You’d think playing a gig like this would lead to mockery of the band, but so sub-mediocre was the performance and their general recent form, the appearance actually became a weapon in the hand of those looking to lay beat-downs on Trump.

‘Kryptonite’ Is Still A Banger

Two tracks in and the gig had turned a corner. It was now so sad it was actually very fun to watch.

To give the boys their dues, ‘Kryptonite’ is and always will be a hit, and it very briefly revived the show. Arnold improbably reached the blasting high note that precedes the chorus. Throughout the rest of the show his voice meandered badly off course.

Unfortunately even this undeniable belter was met with only middling enthusiasm. As the song’s catchy riff dawned, you could hear a thousand surprised voices rise in unison as people turned to their friends to exclaim, “I know this song!”. By the end of the first chorus, however, they had returned to their conversations.

“God bless you my friends and God bless America!” Arnold concluded. Even this, virtually the same cry that inspired cheers when issued by the country musicians, fell relatively flat in my section of the crowd.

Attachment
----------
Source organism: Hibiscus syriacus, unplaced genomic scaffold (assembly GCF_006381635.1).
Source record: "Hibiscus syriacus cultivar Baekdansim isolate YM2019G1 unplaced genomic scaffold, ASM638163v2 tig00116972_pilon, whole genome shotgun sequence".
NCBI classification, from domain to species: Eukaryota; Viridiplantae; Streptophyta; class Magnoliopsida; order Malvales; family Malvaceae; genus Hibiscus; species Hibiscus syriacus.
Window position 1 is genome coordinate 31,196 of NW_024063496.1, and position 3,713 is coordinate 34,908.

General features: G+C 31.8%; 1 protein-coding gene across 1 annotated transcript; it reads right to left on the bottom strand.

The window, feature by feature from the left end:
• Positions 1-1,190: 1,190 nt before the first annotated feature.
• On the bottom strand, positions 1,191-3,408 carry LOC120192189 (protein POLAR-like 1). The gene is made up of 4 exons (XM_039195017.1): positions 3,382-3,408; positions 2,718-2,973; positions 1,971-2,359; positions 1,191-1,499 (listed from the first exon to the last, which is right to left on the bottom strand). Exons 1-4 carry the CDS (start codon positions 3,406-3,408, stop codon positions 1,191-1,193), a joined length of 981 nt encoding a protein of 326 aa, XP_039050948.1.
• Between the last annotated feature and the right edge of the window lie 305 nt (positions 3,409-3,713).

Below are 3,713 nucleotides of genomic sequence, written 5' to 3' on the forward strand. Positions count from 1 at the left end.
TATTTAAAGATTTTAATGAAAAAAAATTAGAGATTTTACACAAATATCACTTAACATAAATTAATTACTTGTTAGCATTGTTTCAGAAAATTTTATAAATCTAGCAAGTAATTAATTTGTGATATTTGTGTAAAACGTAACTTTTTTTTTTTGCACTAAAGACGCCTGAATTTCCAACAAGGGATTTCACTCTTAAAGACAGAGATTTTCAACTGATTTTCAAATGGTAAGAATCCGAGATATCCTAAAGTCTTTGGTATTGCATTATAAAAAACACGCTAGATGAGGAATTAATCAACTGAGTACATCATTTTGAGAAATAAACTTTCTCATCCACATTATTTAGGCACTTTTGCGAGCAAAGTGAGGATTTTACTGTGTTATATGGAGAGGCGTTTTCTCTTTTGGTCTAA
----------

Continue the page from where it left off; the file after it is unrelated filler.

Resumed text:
The true shame of the night was that the performance was not a Hillary Clinton concert. This would have left Donald Trump free to tweet about it and unleash his one true talent: the ability to utterly denigrate. What would he have said? During his bid to become the Republican candidate for President, Trump dubbed rival Jeb Bush “low energy”. That savage slur would have worked here too, but better yet his trademark Twitter insult: “sad”.

What Now For 3 Doors Down?

Perhaps 3 Doors Down will capitalise on this experience and find a new audience among ultra-patriots and Trump lovers, having earned the ridicule of the liberal media those people so detest.

More likely, the performance will kill off any nostalgia the public still clings to. The best case scenario for 3 Doors Down prior to last week would have been some kind of ‘Only ’90s Kids Will Remember’ revival pushed along by the ironic inclinations of the internet. Even Nickelback do okay out of being truly loathed — at least people are talking about them.

For 3 Doors Down the future looks far worse. “Love me when I’m gone,” their second song for the night implored. The audience’s consternation called back: you already are, and nobody does.

Max Chalmers is an Australian freelance journalist writing from the US.